IMF and debt: a new consensus?

16 April 2021 by Michael Roberts

MD Kristalina Georgieva conversation with World Bank's David Malpass (CC - Flickr - IMF)

There is much talk among ‘progressive’ economists that the IMF and the World Bank have turned over a new leaf. Gone are the days of supporting fiscal austerity, demanding that national governments get public debt levels down and insisting on conditions for countries borrowing IMF-WB funds that their governments privatise their state assets, deregulate markets and reduce labour rights.

Now after the experience of the unprecedented COVID pandemic slump, the old ‘Washington Consensus’ is over and has been replaced by a new ‘consensus’. Whereas the “Washington Consensus” for international economic policies of the 1990s saw government failures as the reason for poor growth performance and advised governments ‘to get out of the way’ of market forces, now the IMF IMF
International Monetary Fund
Along with the World Bank, the IMF was founded on the day the Bretton Woods Agreements were signed. Its first mission was to support the new system of standard exchange rates.

When the Bretton Wood fixed rates system came to an end in 1971, the main function of the IMF became that of being both policeman and fireman for global capital: it acts as policeman when it enforces its Structural Adjustment Policies and as fireman when it steps in to help out governments in risk of defaulting on debt repayments.

As for the World Bank, a weighted voting system operates: depending on the amount paid as contribution by each member state. 85% of the votes is required to modify the IMF Charter (which means that the USA with 17,68% % of the votes has a de facto veto on any change).

The institution is dominated by five countries: the United States (16,74%), Japan (6,23%), Germany (5,81%), France (4,29%) and the UK (4,29%).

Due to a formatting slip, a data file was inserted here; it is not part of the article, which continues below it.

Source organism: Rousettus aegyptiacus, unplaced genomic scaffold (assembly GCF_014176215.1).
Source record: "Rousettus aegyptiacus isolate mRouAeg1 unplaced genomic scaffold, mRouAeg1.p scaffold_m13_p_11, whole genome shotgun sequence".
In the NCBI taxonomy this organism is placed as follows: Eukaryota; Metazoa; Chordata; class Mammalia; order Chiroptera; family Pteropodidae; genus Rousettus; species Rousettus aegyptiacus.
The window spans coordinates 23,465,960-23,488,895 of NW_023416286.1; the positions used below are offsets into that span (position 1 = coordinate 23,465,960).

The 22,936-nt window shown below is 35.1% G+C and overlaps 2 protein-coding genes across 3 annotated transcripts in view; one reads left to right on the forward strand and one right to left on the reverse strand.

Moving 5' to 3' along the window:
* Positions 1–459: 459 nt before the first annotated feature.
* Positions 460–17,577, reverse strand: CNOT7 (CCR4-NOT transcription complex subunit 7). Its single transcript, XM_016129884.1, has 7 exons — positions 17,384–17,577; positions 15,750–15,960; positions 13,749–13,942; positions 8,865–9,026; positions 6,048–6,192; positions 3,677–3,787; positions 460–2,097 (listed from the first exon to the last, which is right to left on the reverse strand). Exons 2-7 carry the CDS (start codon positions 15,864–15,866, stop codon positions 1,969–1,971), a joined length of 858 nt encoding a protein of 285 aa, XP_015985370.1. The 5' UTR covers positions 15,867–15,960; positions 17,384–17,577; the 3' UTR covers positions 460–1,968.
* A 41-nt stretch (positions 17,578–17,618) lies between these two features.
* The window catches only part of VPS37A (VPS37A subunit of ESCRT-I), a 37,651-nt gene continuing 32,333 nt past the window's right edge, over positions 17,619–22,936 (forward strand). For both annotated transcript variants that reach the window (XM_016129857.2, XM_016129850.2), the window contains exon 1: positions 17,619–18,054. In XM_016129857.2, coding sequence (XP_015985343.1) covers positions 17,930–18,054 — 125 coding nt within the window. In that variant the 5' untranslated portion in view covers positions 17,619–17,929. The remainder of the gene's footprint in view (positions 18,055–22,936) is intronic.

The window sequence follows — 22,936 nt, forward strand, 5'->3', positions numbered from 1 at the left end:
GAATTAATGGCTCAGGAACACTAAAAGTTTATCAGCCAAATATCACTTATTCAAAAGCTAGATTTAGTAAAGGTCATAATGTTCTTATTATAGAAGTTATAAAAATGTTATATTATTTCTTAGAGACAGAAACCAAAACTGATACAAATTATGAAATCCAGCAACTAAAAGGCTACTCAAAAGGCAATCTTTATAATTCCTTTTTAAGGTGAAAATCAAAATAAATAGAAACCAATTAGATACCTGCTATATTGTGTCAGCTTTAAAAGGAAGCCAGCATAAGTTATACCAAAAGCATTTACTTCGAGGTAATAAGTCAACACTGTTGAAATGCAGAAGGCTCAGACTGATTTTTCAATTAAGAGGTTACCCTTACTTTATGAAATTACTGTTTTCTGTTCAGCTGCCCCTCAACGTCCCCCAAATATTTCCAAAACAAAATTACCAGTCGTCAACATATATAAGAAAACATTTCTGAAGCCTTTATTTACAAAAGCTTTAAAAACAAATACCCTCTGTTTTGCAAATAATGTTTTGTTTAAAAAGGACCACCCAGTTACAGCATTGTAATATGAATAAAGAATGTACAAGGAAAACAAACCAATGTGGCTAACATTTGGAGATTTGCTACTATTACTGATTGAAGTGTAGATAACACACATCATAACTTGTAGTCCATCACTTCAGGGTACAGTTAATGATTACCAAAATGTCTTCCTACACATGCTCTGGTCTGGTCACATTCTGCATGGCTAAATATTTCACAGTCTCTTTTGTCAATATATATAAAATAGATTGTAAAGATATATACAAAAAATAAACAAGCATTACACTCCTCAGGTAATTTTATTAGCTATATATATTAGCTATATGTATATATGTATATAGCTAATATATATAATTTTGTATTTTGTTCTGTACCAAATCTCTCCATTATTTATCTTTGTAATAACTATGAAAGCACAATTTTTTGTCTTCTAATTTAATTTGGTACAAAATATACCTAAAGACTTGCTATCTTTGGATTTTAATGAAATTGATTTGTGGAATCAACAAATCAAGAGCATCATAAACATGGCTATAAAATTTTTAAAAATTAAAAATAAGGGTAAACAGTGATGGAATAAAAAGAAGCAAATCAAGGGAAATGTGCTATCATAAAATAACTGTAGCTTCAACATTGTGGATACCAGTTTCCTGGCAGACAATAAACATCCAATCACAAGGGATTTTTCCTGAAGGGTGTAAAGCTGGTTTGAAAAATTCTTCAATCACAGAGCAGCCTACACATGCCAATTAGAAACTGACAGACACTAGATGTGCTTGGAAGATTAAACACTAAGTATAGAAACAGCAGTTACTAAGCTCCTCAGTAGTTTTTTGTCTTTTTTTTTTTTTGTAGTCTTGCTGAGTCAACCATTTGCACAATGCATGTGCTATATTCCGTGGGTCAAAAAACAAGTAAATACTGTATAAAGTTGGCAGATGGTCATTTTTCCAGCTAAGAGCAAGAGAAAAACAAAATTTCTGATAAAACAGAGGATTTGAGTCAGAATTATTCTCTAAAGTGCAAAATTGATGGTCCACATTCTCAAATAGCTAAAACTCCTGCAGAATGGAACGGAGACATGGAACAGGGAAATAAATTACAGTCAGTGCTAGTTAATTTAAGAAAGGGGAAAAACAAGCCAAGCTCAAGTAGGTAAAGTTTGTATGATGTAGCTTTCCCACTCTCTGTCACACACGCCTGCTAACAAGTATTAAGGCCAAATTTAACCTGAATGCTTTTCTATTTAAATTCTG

The other 183 member countries are divided into groups led by one country. The most important one (6,57% of the votes) is led by Belgium. The least important group of countries (1,55% of the votes) is led by Gabon and brings together African countries.
, the World Bank World Bank
The World Bank was founded as part of the new international monetary system set up at Bretton Woods in 1944. Its capital is provided by member states’ contributions and loans on the international money markets. It financed public and private projects in Third World and East European countries.

It consists of several closely associated institutions, among which :

1. The International Bank for Reconstruction and Development (IBRD, 189 members in 2017), which provides loans in productive sectors such as farming or energy ;

2. The International Development Association (IDA, 159 members in 1997), which provides less advanced countries with long-term loans (35-40 years) at very low interest (1%) ;

3. The International Finance Corporation (IFC), which provides both loan and equity finance for business ventures in developing countries.

As Third World Debt gets worse, the World Bank (along with the IMF) tends to adopt a macro-economic perspective. For instance, it enforces adjustment policies that are intended to balance heavily indebted countries’ payments. The World Bank advises those countries that have to undergo the IMF’s therapy on such matters as how to reduce budget deficits, round up savings, enduce foreign investors to settle within their borders, or free prices and exchange rates.

and the World Trade Organisation WTO
World Trade Organisation
The WTO, founded on 1st January 1995, replaced the General Agreement on Trade and Tariffs (GATT). The main innovation is that the WTO enjoys the status of an international organization. Its role is to ensure that no member States adopt any kind of protectionism whatsoever, in order to accelerate the liberalization global trading and to facilitate the strategies of the multinationals. It has an international court (the Dispute Settlement Body) which judges any alleged violations of its founding text drawn up in Marrakesh.

’s chiefs call for more fiscal spending, more funds for lending, and measures to reduce inequality between nations and within nations through higher taxes on the rich.